Distributed information networks are home to aggregators, that do not operate in catering to the legacy hit-driven model, but rather to the market of one, with in-built abundance and a line of niche content. The ‘Long Tail‘ effect refers to this notion of transit from passive scarcity to now an infinite extension of information generated by ‘produsers’. As we use platforms the side effects of our usage, improve the quality and value of the platform for us. Therefore it becomes a self-enforcing loop of information and function.

Aggregation of content therefore impacts the element of space, the decline in popularity to visit physical stores such as Blockbuster is due to “the rise of Netflix Inc.’s DVD-by-mail service, followed by the introduction of a subscription service that streams video over high-speed internet connections.”  Unlike these distributors, who obtain their content which influenced by area, offline populations and legacy media. The 80% of niches found in the Long Tail can be focused upon by corporations such as Netflix and Amazon.

So now that content in all forms is free or worth virtually nothing, has it lost all worth? The attention of the consumer today is an integral factor that brings value to the platform being used. ‘Attention’ acts as commodity in this virtual shift, what we as audiences and producers consume and engage with heavily affects what is now profitable and available.


News Limted 2013, Blockbuster stores to close in US, date accessed: 25 August 2016,




5 thoughts on “BlockBusted.

  1. Great blog post! I like how you have linked the content to streaming services, something that we all use. There’s an article I found about the decline of cinema due to streaming services that develop your point further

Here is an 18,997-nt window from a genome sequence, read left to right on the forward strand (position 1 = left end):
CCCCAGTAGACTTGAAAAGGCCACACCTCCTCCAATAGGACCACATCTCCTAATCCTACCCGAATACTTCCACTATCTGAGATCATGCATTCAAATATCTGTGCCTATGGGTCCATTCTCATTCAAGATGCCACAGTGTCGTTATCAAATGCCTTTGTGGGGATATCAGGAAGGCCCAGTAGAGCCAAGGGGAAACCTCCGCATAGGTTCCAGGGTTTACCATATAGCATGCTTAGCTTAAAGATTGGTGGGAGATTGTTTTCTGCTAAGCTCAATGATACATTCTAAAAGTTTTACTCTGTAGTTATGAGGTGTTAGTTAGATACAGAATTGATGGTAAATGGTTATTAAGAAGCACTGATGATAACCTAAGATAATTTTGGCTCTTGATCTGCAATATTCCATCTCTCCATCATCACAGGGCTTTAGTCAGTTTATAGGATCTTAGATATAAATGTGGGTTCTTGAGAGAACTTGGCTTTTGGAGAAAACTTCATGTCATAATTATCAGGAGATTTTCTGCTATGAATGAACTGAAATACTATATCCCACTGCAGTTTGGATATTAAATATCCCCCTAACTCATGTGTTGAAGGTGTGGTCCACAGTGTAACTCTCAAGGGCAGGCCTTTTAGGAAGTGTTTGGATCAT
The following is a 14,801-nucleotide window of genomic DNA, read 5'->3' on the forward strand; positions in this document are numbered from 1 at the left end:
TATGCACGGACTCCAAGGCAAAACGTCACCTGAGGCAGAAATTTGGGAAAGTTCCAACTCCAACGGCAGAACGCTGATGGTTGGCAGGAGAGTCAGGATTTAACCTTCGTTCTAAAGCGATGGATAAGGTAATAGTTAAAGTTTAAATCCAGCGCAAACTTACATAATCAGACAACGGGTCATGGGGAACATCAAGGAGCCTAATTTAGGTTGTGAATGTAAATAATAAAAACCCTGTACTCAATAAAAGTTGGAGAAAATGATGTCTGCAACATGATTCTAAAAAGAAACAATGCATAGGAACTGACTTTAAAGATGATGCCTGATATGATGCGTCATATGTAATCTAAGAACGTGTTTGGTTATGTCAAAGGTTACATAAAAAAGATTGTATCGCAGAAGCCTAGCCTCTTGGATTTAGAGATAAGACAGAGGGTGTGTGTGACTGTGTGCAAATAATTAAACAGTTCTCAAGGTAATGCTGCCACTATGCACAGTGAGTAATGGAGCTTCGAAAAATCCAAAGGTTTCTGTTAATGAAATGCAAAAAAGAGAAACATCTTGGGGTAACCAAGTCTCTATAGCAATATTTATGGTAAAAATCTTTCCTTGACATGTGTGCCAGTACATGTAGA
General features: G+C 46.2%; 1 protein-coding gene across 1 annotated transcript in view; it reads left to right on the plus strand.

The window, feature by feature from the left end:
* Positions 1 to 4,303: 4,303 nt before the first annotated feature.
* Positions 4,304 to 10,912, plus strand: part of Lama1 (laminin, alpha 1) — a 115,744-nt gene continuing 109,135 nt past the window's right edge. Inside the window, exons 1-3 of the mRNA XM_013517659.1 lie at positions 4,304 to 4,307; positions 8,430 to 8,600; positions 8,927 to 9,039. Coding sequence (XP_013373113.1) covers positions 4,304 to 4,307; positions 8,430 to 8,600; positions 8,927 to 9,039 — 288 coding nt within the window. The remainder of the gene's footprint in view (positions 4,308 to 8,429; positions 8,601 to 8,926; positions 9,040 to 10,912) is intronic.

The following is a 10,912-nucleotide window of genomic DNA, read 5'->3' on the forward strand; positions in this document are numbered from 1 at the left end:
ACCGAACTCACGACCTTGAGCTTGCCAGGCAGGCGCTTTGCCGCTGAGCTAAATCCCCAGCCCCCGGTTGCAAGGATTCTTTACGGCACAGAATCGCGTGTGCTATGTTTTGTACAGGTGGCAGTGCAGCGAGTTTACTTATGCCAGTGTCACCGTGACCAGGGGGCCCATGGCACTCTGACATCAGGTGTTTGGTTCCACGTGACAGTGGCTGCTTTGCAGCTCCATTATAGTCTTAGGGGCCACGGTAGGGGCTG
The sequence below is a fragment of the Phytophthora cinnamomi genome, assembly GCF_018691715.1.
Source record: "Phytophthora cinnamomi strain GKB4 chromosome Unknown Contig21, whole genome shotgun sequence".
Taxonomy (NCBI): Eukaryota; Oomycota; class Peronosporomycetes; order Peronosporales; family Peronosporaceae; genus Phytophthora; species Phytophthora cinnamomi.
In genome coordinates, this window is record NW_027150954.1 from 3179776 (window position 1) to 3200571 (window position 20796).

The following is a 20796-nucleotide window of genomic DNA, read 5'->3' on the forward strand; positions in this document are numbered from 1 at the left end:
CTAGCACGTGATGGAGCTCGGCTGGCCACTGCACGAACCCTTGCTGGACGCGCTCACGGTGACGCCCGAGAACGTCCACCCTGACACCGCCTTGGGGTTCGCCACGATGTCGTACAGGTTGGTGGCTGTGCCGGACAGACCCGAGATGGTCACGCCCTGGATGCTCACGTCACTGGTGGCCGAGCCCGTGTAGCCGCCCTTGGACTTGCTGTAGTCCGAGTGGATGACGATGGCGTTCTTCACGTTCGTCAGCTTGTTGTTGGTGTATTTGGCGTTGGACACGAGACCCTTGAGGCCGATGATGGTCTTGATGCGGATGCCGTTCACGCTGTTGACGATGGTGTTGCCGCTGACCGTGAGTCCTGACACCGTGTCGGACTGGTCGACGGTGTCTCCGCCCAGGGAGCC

However, I do think if music and film industries went about content in a different way they may find their sales increasing. Industries like this would be better off creating partnerships with these streaming services and adding elements of worth to the products, such as, autographs, posters, collectors items to boost worth. But it does beg the question if the free element of these streaming sights would eventually out-rule value adding attempts?


  2. Your blog post was a great remediation of the weekly content and your meme was entertaining. It’s a shame that stores like Blockbuster and VideoEzy are facing a decline in customers, although it is far easier to just stream things online. Which young person doesn’t these days?! However, this following article puts an interesting spin on the topic – saying that video stores aren’t actually dead. Each to their own on this topic I guess! here it is, quite interesting!


  3. Your blog post was a great sum up of this weeks content! I get so sad when I hear about video shops going down hill, I remember going to them as a kid and wandering around the aisles wondering which movies I was gonna take home for the week. With new streaming websites, it’s more convenient for us to just watch these movies online rather than go out to the shop (sad reality tbh). Anyway, generally i think that if music and film industries were to change the way in which they produce content, it could generate more attention towards them and increase sales.


  4. Ah, the humble video store. Classic. I have a faint hope that they’ll come back one day with a niche customer base committed to a classic format, even if it is impractical, much like the resurgence of record stores. Speaking of which, I actually met a dude at uni the other day that collects VHS tapes. I digress…

    I totally agree that the long tail effect can lead to serious and worrying monopolization in the attention economy. With the giants like Netflix and Amazon, as you said, the idea that the marketplace could become dominated by one or two organisations is becoming a distinct possibility.


  5. It took a little bit for me to understand the long tail topic but your post summarizes it well. Your post also gives good insight into the topic. The links you put into the post were quite interesting as well! It also makes me a little sad that video/DVD rental shops have gone out of business although it’s quite understandable why.


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